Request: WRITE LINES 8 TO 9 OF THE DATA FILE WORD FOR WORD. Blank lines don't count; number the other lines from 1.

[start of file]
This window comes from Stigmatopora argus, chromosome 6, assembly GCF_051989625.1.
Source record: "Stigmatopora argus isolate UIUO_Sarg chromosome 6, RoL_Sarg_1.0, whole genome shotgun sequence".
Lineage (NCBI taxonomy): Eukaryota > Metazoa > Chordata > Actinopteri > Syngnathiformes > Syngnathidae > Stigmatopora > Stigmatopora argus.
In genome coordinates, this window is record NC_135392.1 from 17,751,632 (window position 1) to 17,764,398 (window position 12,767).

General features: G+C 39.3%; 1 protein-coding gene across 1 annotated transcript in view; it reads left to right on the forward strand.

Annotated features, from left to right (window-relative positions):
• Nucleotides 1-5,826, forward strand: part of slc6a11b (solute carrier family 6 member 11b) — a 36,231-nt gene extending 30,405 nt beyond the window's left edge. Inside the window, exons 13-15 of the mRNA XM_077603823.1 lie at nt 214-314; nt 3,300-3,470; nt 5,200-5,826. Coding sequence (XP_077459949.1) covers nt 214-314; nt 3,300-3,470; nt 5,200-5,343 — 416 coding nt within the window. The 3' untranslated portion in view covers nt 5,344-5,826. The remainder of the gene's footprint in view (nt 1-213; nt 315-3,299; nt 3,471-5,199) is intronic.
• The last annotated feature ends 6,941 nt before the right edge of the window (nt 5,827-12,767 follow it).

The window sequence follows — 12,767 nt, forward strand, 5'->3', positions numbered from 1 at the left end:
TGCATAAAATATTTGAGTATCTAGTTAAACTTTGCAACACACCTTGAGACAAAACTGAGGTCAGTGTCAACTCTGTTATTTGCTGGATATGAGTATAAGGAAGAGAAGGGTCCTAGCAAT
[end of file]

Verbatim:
• The last annotated feature ends 6,941 nt before the right edge of the window (nt 5,827-12,767 follow it).

The window sequence follows — 12,767 nt, forward strand, 5'->3', positions numbered from 1 at the left end: